Educational Inequality in the Age of Competition for World-class Status in Taiwan

Since the government of Taiwan has addressed the need to pursue excellence in quality through building world-class universities in the 2000s, it started to restructure its higher education system through the policies of role differentiation and funding concentration. This development has led to the formulation of a differentiated academic system in which a small number of higher education institutions are selected to be research-oriented, internationally-focused universities that have been assigned to pursue world-class excellence and have received a large amount of research funding. Meanwhile, the majority of the higher education sector is identified to be teaching-oriented and locally-focused, and therefore need to survive in a more competitive environment without sufficient government funding.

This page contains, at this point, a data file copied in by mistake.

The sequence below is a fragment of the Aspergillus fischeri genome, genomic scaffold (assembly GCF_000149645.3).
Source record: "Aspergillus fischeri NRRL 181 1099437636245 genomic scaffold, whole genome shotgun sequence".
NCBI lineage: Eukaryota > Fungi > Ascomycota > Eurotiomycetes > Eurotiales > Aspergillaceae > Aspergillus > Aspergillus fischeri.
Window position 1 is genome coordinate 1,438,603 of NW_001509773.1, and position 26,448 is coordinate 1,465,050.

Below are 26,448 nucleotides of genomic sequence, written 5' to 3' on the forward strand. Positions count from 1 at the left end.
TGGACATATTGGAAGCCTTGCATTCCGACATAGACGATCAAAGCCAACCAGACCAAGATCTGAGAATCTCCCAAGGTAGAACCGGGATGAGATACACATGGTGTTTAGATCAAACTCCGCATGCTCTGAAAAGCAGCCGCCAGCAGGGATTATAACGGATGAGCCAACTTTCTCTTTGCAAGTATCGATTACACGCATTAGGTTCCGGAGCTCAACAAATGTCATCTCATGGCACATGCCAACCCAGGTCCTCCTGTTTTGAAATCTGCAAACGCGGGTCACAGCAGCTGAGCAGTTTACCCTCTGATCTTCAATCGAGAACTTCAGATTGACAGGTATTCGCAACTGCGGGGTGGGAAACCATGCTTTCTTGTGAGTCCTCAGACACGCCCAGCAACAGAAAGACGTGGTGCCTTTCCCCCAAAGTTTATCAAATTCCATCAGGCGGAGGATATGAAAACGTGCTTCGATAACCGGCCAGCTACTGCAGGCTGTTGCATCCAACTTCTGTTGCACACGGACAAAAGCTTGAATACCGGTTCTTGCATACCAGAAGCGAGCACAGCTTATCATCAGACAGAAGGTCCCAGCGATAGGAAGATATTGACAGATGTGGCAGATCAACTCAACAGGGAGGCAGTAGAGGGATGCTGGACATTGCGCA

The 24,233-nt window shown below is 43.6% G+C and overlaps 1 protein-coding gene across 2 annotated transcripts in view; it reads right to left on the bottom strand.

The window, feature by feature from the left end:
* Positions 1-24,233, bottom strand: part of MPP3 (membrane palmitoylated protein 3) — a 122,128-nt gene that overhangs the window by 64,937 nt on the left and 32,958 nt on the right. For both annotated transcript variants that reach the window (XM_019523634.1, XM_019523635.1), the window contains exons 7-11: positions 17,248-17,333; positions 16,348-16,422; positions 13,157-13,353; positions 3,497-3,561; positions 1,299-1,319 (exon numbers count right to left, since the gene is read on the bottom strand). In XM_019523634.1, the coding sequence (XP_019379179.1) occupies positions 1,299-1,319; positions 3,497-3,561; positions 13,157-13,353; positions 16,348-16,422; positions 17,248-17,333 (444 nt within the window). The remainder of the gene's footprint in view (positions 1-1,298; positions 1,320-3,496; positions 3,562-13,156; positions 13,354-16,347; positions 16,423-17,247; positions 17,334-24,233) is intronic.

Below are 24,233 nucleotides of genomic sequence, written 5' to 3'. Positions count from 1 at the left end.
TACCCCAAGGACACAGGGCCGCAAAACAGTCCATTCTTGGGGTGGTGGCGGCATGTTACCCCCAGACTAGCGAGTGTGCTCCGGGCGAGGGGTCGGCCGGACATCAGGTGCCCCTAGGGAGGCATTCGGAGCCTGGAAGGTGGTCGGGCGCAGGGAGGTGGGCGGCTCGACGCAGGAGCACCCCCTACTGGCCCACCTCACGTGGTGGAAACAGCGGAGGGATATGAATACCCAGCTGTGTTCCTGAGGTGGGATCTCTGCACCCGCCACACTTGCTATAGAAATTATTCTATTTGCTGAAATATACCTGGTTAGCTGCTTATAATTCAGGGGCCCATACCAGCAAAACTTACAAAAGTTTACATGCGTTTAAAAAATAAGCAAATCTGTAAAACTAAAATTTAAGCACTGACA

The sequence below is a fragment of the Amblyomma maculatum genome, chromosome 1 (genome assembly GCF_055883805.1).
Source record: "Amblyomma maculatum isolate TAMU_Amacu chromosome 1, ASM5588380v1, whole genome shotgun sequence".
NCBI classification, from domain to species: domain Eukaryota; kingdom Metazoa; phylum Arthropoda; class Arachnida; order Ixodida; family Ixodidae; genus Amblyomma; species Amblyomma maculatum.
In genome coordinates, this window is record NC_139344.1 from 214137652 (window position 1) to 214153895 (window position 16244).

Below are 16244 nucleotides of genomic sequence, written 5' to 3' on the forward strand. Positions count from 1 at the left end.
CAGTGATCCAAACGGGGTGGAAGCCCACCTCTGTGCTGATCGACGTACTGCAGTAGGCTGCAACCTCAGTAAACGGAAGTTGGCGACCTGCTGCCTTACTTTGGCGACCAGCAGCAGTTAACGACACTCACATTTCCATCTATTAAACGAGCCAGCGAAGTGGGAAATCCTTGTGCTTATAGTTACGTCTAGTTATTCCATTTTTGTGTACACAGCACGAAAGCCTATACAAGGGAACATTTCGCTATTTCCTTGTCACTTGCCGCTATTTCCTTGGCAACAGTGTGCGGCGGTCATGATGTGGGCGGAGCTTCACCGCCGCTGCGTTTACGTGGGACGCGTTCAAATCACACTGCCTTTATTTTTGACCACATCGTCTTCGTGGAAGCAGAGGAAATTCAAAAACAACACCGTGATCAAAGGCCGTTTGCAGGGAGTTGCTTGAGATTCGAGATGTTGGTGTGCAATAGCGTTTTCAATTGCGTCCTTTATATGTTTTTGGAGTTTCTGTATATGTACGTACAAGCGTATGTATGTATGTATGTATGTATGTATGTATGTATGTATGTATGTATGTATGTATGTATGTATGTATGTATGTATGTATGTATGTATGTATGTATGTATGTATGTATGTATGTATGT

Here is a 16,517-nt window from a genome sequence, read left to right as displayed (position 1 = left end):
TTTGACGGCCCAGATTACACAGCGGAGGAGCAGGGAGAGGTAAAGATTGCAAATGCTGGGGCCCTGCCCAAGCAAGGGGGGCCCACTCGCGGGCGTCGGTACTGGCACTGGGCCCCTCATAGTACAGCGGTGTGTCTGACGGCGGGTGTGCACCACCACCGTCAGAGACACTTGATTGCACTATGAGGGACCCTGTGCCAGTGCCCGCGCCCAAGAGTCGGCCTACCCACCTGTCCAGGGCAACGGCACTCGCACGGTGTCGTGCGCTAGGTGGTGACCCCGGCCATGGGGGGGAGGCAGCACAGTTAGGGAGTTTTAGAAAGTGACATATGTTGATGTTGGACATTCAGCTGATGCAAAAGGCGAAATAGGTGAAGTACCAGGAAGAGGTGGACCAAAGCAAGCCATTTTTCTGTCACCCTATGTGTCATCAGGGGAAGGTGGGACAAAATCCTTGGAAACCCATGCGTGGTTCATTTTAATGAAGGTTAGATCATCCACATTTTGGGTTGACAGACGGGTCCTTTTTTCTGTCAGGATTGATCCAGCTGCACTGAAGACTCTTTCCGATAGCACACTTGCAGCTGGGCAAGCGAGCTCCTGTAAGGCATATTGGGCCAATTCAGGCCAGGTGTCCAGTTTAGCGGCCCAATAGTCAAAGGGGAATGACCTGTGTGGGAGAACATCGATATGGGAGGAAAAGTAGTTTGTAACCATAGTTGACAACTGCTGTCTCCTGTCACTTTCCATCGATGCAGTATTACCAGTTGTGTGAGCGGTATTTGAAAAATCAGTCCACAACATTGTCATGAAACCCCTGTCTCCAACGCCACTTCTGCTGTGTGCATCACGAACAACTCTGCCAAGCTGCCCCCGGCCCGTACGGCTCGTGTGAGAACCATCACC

The purpose of this paper is to investigate the presence of educational inequality caused by the above phenomenon in Taiwan. It argues that the emergence of performativity culture and role differentiation in the internationalised and marketised environment has brought a new form of inequality in Taiwan's higher education, as many universities in lower tiers are underfunded under the current uneven pattern of funding. This means that students in these universities and their families have to bear heavier financial burden of education. This leads to reflections on the development of higher education policy after the accomplishment of massification of higher education coupled with increased privatization in relatively wealthy East Asian societies.